Smart Man among Wise Women
|by Fran Joyce, Dec 2013/Jan 2014|
It takes a brave soul to be the token male in a room of 160 chatting, shopping women; it is a smart one who recognizes the opportunity. Author Eric Magliocca is both, as evidenced by his success at the second annual Wise Women “Strong for the Holidays” on November 18.
Engulfed by moms and grandmoms of Upper St Clair 8th graders and high school soccer players, Magliocca – who also teachers at Fort Coach Middle School and coaches the Junior Varsity team – signed copies of his debut novel, The Red Triangle, until every last one was sold. After, we had a chance to chat and I soon realized, maleness aside, he would be a great feature in our next Wise Women issue.
Born and raised in Upper St. Clair, Magliocca developed a love of storytelling early in life and dreamed of being a director and screenwriter. In college, he contemplated pursuing a career in the film industry but ultimately went for the career with some job security. After attending Washington and Jefferson University, he earned a Master’s in Education degree at the University of Pittsburgh.
Now in his fifth year of teaching, Magliocca is simultaneously loved and feared by his students (full disclosure and inside scoop: we know because he teaches the children of our Wise Women editor and those of some event committee members) and he has not lost his love of storytelling. The transition from dreaming of screenwriting to becoming a published novelist was an easy fit with his new life. “I made the decision to become a novelist the moment I started writing The Red Triangle in 2008, right as I left college and entered the teaching world.”
The Red Triangle is an actual area off the coast of California known for large populations of elephant seals and great white sharks. Magliocca set his story, a mystery thriller about love, privilege, infidelity, and murder, in a fictitious town bordering this dangerous uninhabitable area. His characters are flawed and complex and rarely behave as we expect. If you haven’t had the pleasure of reading this book (I bought the Kindle edition on Amazon.com), it’s a roller coaster of events that will leave you breathless at the end of the ride wanting more.
I asked Magliocca some questions about his writing, what inspired his love of storytelling, and what motivates him as an English teacher.
Many of your students and their parents have read The Red Triangle. What was their response?
Overwhelmingly positive, which is such a great feeling. I was most nervous about the criticism at first. I have had a lot of students, colleagues, and parents say that they read the novel in a day or two, which I feel is a good sign.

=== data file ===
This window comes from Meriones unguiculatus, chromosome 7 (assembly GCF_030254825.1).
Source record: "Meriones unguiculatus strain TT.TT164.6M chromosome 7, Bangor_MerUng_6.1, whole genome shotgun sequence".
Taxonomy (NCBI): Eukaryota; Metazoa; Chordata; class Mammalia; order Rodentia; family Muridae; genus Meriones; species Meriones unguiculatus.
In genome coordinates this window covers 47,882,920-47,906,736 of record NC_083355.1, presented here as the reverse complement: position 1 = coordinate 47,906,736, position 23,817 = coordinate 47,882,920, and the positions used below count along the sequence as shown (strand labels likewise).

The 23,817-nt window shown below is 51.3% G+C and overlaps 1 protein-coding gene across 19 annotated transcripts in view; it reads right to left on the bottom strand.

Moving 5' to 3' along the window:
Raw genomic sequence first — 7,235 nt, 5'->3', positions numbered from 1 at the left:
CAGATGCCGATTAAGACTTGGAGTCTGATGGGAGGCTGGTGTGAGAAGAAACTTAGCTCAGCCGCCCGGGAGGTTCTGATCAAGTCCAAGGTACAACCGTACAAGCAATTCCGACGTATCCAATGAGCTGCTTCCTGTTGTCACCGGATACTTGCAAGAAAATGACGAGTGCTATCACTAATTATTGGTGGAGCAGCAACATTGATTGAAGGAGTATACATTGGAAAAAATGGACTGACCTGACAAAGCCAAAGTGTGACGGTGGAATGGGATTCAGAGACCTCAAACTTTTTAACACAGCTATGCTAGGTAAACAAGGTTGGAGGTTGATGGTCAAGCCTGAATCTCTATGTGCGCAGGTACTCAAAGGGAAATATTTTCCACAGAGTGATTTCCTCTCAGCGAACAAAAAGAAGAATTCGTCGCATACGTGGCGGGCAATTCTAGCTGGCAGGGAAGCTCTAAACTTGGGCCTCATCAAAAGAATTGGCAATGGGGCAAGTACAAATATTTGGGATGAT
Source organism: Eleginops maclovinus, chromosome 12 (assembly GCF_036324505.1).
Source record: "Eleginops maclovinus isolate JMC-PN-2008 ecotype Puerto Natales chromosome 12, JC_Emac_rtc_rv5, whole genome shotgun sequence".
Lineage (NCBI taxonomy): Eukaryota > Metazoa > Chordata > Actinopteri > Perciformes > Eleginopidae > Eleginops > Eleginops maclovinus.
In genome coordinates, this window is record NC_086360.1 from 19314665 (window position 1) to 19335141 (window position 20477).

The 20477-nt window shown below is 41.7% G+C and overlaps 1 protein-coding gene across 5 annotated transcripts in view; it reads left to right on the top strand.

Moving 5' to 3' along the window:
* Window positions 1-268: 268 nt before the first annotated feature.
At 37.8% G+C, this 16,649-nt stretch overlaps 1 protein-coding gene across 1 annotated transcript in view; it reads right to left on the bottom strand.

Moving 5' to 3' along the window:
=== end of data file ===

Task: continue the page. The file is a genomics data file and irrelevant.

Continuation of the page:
How do you create your characters?
I tend to create characters based upon the environment in which they are thrust. I suppose the setting comes first and then I decide how the character will deal with his/her surroundings and his/her relationships with other characters.
I have a proclivity for characters that are unpredictable in their handling of their flaws. I do not, and never have, enjoyed reading about stock, static characters. I like characters that surprise you, are unpredictable, and that you might not always enjoy in your own company.
Which is easier to write: character or storyline?
The storyline is always difficult to manage assiduously. I always know my beginning and my ending, but I don’t know how I’m going to get there. I’ve heard a plot-line once described as analogous to a roadmap: You know you are traveling from Pittsburgh to Los Angeles, but you just don’t know what’s going to come along that will sidetrack you during your adventure.
Characters are so enjoyable to write. I love when they surprise you because of their complexity. And my favorite type of character to create is a strong, forceful, inscrutable heroin who doesn’t prescribe to gender roles. Micker Mayday is in that vein, and she was my favorite character to bring to life.
What was that like as the only male author/vendor/presenter at the Wise Women event?
Awesome! It was a very thought-provoking evening, and I had a blast. And it’s important to keep in mind that you don’t have to be a woman to be a feminist or to support women’s progress.
Do you market your novel differently to men and women?
I think the novel touches on themes attractive to both genders. If I were marketing the novel for men, obviously, the symbolic nature of sports and competition would be a key aspect to underscore, but even that I find to be gendering because women readers enjoy that too. In fact, I would say positive feedback on the novel has been split between men and women.
How do we get kids to read for pleasure?
I think the reason I became a reader is because my mom forced books on me. She was a tiger mom for sure; if I didn’t read, I wasn’t allowed to play video games, to watch television, or to go outside. She also surrounded me with literature I enjoyed, and had an eye for children’s entertainment. I read the Goosebumps series (some of them several times), and became obsessed with Sherlock Holmes. Those novels opened my imagination, and I’m grateful for them.
How do we get more of the general population to read for pleasure?
I had a discussion about a question similar to this once in class: I asked if the medium of the novel would be dead in fifty years. Answers were split. We live in an age of instant gratification. The current generation can’t get through a Hitchcock movie, for instance, because of the director’s trademark slow building of suspense. …People just move on if they aren’t instantly captured.
From my own personal experience, there is no better form of entertainment than being enraptured by a book to such an extent that you don’t want it to end. The benefits from learning from the characters’ actions and motives ….can make you a better person.
I think the novel has to survive… and a good place to start is with teachers.